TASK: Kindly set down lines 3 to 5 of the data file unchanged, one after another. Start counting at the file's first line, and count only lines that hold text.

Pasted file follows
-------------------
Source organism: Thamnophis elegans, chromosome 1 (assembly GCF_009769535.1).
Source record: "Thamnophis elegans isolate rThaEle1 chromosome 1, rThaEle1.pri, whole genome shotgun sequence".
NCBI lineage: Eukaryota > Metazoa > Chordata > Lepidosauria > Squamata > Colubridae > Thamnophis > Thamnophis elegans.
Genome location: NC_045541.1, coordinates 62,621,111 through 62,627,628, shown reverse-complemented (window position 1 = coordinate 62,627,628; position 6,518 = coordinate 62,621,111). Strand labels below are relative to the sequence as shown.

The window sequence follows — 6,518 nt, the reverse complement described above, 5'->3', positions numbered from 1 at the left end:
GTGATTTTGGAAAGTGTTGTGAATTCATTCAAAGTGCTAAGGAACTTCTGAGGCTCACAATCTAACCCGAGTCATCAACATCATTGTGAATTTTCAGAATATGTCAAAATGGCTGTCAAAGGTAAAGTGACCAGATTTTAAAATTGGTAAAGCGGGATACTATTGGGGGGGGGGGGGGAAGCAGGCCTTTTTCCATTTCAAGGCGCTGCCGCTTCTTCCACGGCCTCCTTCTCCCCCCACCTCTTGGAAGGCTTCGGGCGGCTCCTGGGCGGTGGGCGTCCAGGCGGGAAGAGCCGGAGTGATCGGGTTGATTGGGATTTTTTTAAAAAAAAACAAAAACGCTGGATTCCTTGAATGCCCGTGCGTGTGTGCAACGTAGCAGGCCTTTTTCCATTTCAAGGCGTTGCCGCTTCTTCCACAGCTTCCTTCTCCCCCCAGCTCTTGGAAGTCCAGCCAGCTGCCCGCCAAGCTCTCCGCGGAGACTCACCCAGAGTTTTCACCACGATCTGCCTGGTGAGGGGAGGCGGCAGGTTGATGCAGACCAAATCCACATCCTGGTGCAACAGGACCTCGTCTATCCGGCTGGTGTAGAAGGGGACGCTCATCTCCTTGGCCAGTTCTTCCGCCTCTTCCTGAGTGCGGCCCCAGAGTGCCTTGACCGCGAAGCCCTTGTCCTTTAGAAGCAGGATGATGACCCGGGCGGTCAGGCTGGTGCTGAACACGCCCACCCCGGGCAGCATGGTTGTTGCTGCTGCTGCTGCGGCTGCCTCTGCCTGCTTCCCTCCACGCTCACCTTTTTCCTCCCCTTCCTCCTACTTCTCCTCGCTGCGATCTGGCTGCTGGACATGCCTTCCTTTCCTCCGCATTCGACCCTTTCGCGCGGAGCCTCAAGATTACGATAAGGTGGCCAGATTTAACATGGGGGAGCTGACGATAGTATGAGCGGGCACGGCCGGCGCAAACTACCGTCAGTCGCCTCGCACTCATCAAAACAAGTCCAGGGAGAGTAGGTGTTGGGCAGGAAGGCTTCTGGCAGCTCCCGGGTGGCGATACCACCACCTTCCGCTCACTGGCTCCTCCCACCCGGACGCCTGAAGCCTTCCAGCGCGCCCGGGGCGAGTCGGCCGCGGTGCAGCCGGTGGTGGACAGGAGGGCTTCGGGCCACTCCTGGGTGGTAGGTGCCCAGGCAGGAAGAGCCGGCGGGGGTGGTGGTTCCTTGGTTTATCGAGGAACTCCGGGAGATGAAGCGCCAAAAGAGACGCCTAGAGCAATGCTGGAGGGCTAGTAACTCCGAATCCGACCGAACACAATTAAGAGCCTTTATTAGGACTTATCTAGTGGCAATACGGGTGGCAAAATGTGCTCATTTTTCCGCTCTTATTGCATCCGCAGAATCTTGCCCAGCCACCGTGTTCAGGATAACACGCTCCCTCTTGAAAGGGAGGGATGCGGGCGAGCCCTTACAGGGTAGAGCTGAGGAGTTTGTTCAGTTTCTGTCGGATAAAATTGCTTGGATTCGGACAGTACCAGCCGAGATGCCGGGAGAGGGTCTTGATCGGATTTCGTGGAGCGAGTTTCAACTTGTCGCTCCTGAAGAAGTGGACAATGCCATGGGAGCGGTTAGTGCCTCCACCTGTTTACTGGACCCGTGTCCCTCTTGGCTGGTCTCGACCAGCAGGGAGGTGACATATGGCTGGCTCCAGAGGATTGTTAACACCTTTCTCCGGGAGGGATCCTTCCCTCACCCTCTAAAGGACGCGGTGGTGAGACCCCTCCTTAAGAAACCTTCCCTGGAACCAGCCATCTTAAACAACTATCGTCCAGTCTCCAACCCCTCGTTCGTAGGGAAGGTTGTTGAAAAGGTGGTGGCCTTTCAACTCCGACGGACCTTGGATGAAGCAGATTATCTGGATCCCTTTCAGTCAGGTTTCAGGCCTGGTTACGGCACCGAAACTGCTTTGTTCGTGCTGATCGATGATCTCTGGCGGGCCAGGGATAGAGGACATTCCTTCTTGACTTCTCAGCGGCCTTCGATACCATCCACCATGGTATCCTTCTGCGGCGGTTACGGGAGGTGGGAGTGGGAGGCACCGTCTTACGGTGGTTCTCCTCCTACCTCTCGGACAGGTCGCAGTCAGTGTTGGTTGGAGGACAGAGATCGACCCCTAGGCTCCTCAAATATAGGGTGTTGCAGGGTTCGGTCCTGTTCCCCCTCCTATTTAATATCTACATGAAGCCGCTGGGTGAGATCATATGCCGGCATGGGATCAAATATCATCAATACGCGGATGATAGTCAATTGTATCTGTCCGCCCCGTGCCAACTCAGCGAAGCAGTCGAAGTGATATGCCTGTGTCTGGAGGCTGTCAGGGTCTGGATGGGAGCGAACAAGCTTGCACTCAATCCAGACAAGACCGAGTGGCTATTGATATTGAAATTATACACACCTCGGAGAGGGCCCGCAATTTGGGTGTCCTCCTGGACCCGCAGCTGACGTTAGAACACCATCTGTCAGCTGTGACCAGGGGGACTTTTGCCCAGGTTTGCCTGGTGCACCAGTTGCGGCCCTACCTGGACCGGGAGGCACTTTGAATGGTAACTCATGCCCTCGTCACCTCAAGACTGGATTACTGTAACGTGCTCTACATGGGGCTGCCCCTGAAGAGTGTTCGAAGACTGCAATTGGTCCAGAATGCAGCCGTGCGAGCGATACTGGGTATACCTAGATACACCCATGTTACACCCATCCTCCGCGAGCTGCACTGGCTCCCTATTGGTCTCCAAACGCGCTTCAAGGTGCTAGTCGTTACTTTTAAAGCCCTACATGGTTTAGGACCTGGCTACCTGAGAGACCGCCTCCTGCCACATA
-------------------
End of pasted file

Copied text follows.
NCBI lineage: Eukaryota > Metazoa > Chordata > Lepidosauria > Squamata > Colubridae > Thamnophis > Thamnophis elegans.
Genome location: NC_045541.1, coordinates 62,621,111 through 62,627,628, shown reverse-complemented (window position 1 = coordinate 62,627,628; position 6,518 = coordinate 62,621,111). Strand labels below are relative to the sequence as shown.

The window sequence follows — 6,518 nt, the reverse complement described above, 5'->3', positions numbered from 1 at the left end: